The Night of the Hunter (USA, 1955)

night 2Directed by: Charles Laughton. This thing is ridiculous. You should all go watch it right now. A singularly interesting movie. A compelling, dark, nightmarish story. A beautiful piece of textbook “classic” cinema, full of dark shadows and distorted, rich scenery (it says here that it’s called German Expressionism). This film is one of those examples of “pure cinema,” something vaguely denoting to me everything that makes people love cinema in the first place. The Night of the Hunter is full of memorable scenes and memorable characters and memorable dialogue, but more importantly, memorable images. This movie combines pictures and sound in such a masterful way and creates scenes so striking that they will surface in your dreams for days. It’s also striking just how bizarre this film really is. Even today, how often do you see a film where the main character is not the protagonist? We spend most of the first two acts following Robert Mitchum as the demented, murderous faux-preacher, disturbing in his twisted conviction and outright horrifying in his brute physicality. The focus only switches fully to the children’s point of view in the third act, and by then the film is made more unique by the introduction of silent start Lillian Gish as the deus-ex-machina: a gun toting granny looking after orphans. The ending truly does seem too good to be true—great shot, granny! This film lacks the bravery to follow through with the darkness that carries it for the majority of its running time, in a way that, say, Psycho does follow through with by not offering a completely satisfactory resolution at the end. This film was certainly constrained by the limits of its time, but it truly is a precursor to many modern films in the way that it builds such a truly repulsive leading character and makes him so attractive that you can’t help but watch him for 2 hours, and think about him long after. Also, I want more Shelley Winters!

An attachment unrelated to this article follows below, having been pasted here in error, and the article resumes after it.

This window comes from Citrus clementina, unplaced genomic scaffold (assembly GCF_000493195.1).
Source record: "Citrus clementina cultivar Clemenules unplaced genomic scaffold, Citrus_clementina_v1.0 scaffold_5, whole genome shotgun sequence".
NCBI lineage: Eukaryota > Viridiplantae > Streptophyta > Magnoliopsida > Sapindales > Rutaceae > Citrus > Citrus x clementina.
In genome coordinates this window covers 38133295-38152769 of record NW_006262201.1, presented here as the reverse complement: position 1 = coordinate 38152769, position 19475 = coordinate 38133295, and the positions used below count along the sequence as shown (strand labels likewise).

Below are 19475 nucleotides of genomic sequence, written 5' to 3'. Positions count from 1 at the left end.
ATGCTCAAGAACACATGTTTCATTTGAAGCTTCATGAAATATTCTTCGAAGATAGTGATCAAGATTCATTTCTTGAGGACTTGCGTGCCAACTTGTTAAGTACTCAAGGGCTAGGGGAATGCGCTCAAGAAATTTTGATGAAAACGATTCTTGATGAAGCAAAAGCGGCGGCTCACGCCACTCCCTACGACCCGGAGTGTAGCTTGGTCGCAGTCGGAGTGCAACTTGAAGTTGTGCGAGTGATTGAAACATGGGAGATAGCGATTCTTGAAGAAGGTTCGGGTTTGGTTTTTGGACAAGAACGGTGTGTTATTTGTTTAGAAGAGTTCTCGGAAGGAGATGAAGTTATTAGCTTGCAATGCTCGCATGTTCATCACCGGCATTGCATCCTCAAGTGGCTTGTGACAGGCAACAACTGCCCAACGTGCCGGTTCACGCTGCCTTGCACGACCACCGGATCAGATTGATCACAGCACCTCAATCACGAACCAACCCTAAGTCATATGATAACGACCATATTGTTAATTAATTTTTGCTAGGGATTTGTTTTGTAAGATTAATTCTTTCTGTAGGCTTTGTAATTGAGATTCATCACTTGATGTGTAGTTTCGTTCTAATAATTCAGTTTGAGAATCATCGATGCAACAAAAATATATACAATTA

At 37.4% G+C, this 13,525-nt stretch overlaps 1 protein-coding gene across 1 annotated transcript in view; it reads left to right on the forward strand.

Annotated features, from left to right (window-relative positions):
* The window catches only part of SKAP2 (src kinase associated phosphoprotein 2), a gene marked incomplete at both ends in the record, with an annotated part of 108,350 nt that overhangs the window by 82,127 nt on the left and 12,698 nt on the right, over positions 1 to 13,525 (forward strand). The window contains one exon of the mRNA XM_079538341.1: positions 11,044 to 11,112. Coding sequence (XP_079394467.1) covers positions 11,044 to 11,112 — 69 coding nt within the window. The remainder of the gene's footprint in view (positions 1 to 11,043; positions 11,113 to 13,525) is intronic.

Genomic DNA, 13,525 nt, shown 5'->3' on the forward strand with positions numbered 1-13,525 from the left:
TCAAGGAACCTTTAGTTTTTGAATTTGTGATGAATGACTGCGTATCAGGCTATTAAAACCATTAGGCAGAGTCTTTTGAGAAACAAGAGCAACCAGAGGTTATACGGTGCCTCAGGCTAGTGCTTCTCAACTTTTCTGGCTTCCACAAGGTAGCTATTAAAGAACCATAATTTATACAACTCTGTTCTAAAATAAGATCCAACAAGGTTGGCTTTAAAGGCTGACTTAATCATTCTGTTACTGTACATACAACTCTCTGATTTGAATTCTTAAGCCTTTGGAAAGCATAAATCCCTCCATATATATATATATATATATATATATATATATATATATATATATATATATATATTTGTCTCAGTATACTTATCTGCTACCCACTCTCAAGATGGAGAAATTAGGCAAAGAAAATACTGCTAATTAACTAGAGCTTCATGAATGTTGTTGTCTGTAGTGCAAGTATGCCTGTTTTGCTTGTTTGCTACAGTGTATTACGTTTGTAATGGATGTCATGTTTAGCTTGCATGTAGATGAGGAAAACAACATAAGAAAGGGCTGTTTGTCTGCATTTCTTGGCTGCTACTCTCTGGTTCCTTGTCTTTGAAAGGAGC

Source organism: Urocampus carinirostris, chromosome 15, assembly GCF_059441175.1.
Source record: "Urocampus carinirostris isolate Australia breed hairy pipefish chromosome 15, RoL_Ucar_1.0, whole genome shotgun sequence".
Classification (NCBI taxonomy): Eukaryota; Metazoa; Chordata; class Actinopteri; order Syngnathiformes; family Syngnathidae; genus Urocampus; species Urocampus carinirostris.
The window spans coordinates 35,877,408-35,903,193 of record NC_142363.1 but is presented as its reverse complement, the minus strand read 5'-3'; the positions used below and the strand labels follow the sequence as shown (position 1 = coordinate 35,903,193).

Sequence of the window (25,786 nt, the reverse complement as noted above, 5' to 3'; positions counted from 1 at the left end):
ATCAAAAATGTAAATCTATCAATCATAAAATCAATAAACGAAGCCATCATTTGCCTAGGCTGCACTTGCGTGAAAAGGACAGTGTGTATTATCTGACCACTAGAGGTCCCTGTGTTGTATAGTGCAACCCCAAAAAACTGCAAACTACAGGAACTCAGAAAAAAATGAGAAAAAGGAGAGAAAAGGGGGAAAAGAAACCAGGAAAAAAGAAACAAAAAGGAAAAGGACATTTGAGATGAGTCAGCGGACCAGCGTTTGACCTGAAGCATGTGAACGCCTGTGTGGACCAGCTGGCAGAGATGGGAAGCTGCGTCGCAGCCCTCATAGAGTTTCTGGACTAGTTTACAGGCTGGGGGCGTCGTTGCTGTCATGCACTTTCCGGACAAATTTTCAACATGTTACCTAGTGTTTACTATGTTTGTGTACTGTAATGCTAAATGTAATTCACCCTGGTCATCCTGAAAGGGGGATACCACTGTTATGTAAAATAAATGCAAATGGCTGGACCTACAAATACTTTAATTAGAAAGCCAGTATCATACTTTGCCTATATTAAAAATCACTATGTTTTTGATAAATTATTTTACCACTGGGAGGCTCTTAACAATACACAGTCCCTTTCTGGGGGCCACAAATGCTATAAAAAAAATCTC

One response to “The Night of the Hunter (USA, 1955)

  1. Pingback: Hobson’s Choice (UK, 1954) | Offhand Reviews·

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